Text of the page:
Our View: Residents’ voices vital in school tax levy process
Some residents assembled at a recent Kaneland School District 302 Board meeting applauded when board member Tony Valente strongly criticized fellow board members for what he said was a “tax to the limit” mentality. But it’s unfortunate that Valente’s continued comments throughout the night veered off topic, distracting from a vital conversation that affects so many in the community.
In Kaneland, the levy increase will be 4.58 percent. Julie-Ann Fuchs, the district’s assistant superintendent for business, has laid out the impact for taxpayers: a $425 increase in annual taxes for an owner of a $200,000 home, $638 for the owner of a $300,000 home, $850 for the owner of a $400,000 home and $1,063 for the owner of a $500,000 home. The levy increase was approved, with two board members – Valente and Pedro Rivas – voting against it.
The issue stretches much wider than Kaneland, as homeowners throughout the region are facing higher school taxes. In Geneva School District 304, there will be a 1 percent levy increase, where the owner of a $315,000 home will see taxes increased by $305. And in St. Charles School District 303, that impact will be 2.5 percent.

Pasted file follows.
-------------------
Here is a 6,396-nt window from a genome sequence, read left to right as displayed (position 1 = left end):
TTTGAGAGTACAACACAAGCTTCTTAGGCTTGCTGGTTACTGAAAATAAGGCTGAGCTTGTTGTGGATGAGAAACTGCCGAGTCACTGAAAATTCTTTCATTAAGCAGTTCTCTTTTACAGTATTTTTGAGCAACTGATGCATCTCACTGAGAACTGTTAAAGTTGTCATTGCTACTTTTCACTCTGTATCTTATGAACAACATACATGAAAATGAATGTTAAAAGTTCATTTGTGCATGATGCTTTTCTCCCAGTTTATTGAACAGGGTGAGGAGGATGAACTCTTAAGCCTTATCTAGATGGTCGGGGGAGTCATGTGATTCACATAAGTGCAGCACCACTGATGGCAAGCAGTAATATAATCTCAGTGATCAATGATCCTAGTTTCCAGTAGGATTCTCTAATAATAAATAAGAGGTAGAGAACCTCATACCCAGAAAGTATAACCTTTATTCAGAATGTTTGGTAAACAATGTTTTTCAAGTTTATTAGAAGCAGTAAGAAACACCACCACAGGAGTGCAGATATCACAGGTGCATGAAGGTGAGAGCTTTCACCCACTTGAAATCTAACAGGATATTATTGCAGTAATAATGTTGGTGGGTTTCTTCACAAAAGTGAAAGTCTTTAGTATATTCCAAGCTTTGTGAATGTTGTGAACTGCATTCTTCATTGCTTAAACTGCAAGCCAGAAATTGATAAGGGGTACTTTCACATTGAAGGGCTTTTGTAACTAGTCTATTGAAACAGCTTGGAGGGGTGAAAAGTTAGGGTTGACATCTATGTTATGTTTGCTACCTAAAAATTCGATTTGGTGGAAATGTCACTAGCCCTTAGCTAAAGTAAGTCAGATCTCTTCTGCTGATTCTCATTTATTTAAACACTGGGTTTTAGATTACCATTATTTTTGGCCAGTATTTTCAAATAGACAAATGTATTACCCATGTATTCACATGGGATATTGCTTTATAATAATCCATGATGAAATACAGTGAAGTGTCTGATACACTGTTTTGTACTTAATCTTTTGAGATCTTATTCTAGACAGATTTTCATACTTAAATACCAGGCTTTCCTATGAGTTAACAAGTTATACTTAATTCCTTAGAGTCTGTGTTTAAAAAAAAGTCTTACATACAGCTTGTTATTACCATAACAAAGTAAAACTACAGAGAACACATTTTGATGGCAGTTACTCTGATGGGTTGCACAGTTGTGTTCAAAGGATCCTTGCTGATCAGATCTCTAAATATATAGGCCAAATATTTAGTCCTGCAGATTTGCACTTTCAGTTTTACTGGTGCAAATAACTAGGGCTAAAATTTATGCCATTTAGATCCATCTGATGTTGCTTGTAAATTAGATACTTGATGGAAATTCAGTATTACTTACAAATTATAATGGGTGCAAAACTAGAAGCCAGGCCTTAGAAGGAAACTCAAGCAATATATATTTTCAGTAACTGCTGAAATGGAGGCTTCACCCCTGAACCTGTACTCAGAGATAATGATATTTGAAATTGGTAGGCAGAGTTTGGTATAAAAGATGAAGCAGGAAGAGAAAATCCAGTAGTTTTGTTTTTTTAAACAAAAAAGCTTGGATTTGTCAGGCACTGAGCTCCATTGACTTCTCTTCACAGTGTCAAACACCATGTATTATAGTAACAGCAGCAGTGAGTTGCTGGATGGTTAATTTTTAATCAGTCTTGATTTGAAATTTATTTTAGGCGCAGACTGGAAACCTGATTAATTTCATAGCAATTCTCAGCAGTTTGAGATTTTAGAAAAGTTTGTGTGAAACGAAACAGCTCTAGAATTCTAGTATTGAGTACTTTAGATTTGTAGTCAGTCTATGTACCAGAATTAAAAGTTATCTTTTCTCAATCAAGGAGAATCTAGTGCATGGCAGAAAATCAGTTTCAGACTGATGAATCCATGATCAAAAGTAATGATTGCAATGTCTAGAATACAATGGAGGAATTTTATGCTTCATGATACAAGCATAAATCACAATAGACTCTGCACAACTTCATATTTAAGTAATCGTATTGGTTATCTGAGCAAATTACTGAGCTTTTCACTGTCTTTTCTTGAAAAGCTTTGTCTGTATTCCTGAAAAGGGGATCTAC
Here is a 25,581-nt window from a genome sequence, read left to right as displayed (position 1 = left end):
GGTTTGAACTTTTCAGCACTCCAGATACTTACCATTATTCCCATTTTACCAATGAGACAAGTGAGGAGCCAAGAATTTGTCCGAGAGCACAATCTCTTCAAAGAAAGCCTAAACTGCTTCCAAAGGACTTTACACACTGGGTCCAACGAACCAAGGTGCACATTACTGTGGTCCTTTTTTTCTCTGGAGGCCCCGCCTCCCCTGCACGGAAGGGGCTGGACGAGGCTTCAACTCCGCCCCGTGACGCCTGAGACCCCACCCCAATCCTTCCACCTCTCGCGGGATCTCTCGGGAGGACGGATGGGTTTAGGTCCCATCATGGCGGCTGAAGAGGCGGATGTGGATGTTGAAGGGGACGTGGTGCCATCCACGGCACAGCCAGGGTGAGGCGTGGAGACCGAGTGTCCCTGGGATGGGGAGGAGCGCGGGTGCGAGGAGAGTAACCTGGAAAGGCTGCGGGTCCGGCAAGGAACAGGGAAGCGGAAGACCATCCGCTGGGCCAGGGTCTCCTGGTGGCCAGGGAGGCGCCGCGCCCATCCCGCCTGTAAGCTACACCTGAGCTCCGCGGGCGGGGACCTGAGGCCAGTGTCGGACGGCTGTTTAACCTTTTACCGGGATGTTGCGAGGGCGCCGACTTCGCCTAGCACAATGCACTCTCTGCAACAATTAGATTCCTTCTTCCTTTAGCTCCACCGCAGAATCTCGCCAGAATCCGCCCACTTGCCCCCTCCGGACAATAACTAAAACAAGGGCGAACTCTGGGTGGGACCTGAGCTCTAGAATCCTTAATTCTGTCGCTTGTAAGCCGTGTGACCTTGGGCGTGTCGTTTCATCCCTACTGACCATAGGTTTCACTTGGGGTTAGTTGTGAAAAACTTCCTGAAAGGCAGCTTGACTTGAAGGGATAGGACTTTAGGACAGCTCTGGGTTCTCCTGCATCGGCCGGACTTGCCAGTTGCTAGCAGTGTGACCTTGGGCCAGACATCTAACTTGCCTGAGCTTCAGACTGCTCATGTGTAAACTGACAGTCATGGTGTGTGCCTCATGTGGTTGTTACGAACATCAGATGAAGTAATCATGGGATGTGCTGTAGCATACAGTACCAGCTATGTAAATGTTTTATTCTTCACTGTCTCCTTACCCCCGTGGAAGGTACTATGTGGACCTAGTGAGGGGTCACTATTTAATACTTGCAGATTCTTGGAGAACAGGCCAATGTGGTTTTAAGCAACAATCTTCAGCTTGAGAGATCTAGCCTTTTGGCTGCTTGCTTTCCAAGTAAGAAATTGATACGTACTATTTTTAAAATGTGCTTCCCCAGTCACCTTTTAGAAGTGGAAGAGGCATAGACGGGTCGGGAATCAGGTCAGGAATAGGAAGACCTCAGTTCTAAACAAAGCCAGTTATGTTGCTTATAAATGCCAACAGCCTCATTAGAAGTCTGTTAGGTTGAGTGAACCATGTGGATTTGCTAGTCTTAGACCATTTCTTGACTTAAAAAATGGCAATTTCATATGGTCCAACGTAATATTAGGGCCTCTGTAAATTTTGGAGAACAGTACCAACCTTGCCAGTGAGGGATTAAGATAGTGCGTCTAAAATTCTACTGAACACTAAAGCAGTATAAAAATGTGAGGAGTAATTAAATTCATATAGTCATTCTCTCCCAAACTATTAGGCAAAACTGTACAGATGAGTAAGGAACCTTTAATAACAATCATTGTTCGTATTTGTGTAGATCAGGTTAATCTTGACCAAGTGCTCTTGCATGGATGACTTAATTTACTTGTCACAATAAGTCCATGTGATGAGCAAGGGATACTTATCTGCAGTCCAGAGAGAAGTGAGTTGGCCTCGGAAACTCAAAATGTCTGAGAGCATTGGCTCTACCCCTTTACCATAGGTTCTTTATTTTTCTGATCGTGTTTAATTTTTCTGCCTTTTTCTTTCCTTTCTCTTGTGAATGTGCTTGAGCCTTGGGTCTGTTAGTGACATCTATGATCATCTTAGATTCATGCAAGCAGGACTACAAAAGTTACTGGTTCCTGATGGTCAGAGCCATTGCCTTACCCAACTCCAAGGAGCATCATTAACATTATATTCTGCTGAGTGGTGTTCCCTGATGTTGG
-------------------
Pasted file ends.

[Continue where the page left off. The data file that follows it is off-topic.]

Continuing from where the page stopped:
The Batavia School District 101 levy decision is set to be made next week, but some residents there already are protesting an increase.
Some residents who showed up at Kaneland’s recent meeting said the increase is too high, and it’s not as if it’s a one-time increase. In 2012, the amount levied boosted tax bills $469 for those who owned a $200,000 home and $702 for those who owned a $300,000 home. In 2011, the increase was $337 on a $200,000 home.
That adds up, and residents are right to suggest that those numbers will just keep growing. School districts say that they must seek more tax money because of a declining equalized assessed value. At Kaneland, officials said if the amount asked in the tax levy were lower, services or positions might need to be cut. Rivas has said he wants to see details on what would need to be eliminated.
But Valente pointed out a specific expense he said the district could live without – saying the assignment of two individuals to serve as interim athletic directors for the remainder of the school year would be unnecessary. One is to make $250 a day, not to exceed 100 days, and the other is to make $500 a day, not to exceed 70 days.
While board members – including Rivas – approved the athletic director decision, school districts should consider hearing from residents on such matters. A school district’s residents should be allowed to weigh in on what the district can live without, much like a business suffering through a difficult time would work with those within its operation to make tough choices.
What are the options? Is there another way? What can be done to cut costs? These are questions school boards should be asking, and residents should be partners in the process.
Significantly raising taxes on an annual basis isn’t a good long-term solution.